The tale reaches its climax in the school as the suddenly raging waters of the Connecticut River surge over the grounds, rising into the halls and stairwells and gym, where Christopher must battle his unseen enemy alone after everyone else evacuates. And oh shit, now a fire's started! In this last section, Rhodes delivers what I found it to be a convincing and well-staged finale, with some decent mounting suspense and a couple plot twists. Nothing revolutionary, you'll probably see 'em coming, even if some don't quite seem to square with what has been happening all along.

Author Russell Rhodes (1931 - 2010), late 1970s

Rhodes, who was an adman by trade while he also produced fiction, writes with a serviceable, polished pen, and while nothing ever made me cringe, nothing sparkled for me either. He misses lots of opportunities he's set up for himself. Too often, Rhodes writes at a remove, like he's afraid to get granular as we say today. When Chris is trapped alone in a classroom with rattlesnakes, I was sure the rattlesnakes Chris hears would be revealed as an auditory prank on his blindness, but no: they're real. Yet Rhodes makes only a half-hearted attempt at conveying such distinctive creatures, which have to rank among the most frightening and fearsome on all the earth. "You know the rattlesnake, or Crotalina," the boy continued, "represents the highest type of serpent development and specialization."

Same with Milton, Chris's seeing-eye German Shepherd, another distinctive animal that Rhodes seems reluctant to include the interesting particulars of (I will warn you, the poor dog is killed eventually). Susanne disappears. Tricycle is definitely market fodder, commercial unit shifter, designed to give minimum thrill for maximum profit, an adman's idea of "horror." Rhodes's other titles seem like standard thrillers of the Seventies, spies, KGB, technology, super-hot ladies who have it all and want more, with back cover copy like "bizarre orgies, brain-searing terror, and the nightmare secret of Hitler's human experiments," awesome, I guess, but not my kinda thing at all.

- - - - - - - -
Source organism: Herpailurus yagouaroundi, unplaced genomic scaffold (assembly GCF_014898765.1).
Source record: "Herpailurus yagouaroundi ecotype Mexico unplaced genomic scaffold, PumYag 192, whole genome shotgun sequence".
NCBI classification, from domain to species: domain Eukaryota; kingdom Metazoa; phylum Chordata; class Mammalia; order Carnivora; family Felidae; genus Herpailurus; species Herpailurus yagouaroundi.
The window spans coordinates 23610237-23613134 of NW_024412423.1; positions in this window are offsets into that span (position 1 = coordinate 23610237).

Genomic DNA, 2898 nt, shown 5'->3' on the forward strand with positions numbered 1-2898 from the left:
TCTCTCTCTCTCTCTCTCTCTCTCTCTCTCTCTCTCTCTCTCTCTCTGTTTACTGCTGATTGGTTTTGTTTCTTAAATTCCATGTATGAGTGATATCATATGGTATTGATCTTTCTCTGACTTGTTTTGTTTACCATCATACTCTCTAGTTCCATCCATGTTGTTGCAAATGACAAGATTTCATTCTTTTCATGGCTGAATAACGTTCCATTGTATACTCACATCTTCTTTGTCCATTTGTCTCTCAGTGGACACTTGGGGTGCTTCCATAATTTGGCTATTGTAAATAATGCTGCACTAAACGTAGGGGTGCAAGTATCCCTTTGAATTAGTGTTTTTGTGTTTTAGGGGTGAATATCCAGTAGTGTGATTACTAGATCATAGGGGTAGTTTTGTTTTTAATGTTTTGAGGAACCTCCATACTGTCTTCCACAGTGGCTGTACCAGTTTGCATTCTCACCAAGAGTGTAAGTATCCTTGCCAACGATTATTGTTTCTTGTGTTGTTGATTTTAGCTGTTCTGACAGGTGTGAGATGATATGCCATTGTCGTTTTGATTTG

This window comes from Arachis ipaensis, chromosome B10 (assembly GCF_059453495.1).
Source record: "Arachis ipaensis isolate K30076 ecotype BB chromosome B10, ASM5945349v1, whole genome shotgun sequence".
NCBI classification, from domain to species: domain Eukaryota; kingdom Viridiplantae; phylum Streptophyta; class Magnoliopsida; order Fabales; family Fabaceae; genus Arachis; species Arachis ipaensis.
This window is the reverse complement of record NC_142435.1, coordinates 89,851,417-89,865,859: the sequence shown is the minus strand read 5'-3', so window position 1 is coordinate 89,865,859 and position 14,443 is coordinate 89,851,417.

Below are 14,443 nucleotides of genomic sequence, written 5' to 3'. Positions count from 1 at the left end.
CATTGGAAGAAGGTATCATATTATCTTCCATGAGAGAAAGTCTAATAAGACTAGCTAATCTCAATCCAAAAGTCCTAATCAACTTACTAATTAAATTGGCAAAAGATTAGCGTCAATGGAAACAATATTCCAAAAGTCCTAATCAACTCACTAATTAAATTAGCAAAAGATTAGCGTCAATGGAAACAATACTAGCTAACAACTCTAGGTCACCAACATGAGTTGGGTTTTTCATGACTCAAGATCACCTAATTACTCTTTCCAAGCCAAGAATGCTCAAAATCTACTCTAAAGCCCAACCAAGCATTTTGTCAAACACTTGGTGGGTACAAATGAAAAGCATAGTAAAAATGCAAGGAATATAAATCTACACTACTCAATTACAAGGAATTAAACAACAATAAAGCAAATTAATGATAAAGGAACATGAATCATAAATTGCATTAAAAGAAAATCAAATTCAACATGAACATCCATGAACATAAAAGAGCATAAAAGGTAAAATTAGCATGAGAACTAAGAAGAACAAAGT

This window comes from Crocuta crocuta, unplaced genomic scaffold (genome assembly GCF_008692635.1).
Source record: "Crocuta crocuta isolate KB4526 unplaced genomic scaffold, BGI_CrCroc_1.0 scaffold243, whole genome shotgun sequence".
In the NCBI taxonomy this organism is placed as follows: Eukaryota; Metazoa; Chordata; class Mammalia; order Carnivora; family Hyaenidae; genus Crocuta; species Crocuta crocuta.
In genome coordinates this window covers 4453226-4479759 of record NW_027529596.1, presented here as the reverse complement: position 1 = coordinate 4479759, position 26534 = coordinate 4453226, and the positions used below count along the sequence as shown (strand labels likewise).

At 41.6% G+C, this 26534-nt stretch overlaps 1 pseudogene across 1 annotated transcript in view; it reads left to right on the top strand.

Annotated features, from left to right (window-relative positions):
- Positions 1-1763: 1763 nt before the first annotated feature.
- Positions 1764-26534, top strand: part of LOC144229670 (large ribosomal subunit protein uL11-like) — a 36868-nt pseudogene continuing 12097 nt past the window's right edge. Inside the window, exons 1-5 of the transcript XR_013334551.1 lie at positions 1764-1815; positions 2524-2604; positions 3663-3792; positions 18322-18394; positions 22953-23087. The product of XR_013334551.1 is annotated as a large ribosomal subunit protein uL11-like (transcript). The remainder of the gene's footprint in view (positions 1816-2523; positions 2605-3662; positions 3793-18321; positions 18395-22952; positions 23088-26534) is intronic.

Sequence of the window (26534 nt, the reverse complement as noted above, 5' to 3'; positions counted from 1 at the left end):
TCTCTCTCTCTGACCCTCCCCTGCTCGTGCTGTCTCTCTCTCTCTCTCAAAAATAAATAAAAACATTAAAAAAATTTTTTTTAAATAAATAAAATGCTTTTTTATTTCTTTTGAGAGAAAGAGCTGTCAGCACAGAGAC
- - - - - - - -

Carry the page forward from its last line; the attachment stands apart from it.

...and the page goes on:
It's easy to tell the author isn't a horror writer, probably wasn't even particularly interested in the genre; as I said, Tricycle was simply another title in the glut of paperbacks saturating book racks of the day. The novel's intensity level reaches about that of a TV-movie, desiring to be nothing more than a paycheck for Rhodes and a couple hours' diversion for the reader. I didn't expect much more, and honestly expected much less.

is not a forgotten horror classic, and is better characterized as a suspense thriller especially since the ending wraps up the preceding events all too neatly. (When someone shouts "Satan's whore!" you'll wish that was a literal thing rather than just a misogynist slur.) Rhodes doesn't offer up much creepy atmosphere or dread, there is nothing supernatural going on, but the book did keep me turning pages over a few snowy days. Okay, okay, I skimmed here and there, don't think I missed much.

That yellow Hamlyn UK edition from 1985 is creepy, but just doesn't have that je ne sais quois of Simon bearing implacably down on you on the Pocket Books version, an image I found deeply unsettling when I saw it on the supermarket book racks as a kid. Alas, Simon isn't even close to being in the Creepy Kids Hall of Fame, but with an all-timer cover like this, Tricycle definitely belongs in your paperback horror library.


Unknown said...

I am pleased you share the terror for such loathsome and deadly varmints; the rattlesnake terrifies me.

patrick did it again said...

Death by fire and death by rattlesnakes? Add a decapitation and you're in Truman Capote territory! That is if you replace the kid on a tricycle by a powerful adult, the femme fatale by a demure schoolteacher, the blind hero by a writer, subtract all Bad Seed references, and all references to children for that matter, change a few more things and call it all "Music for Chameleons".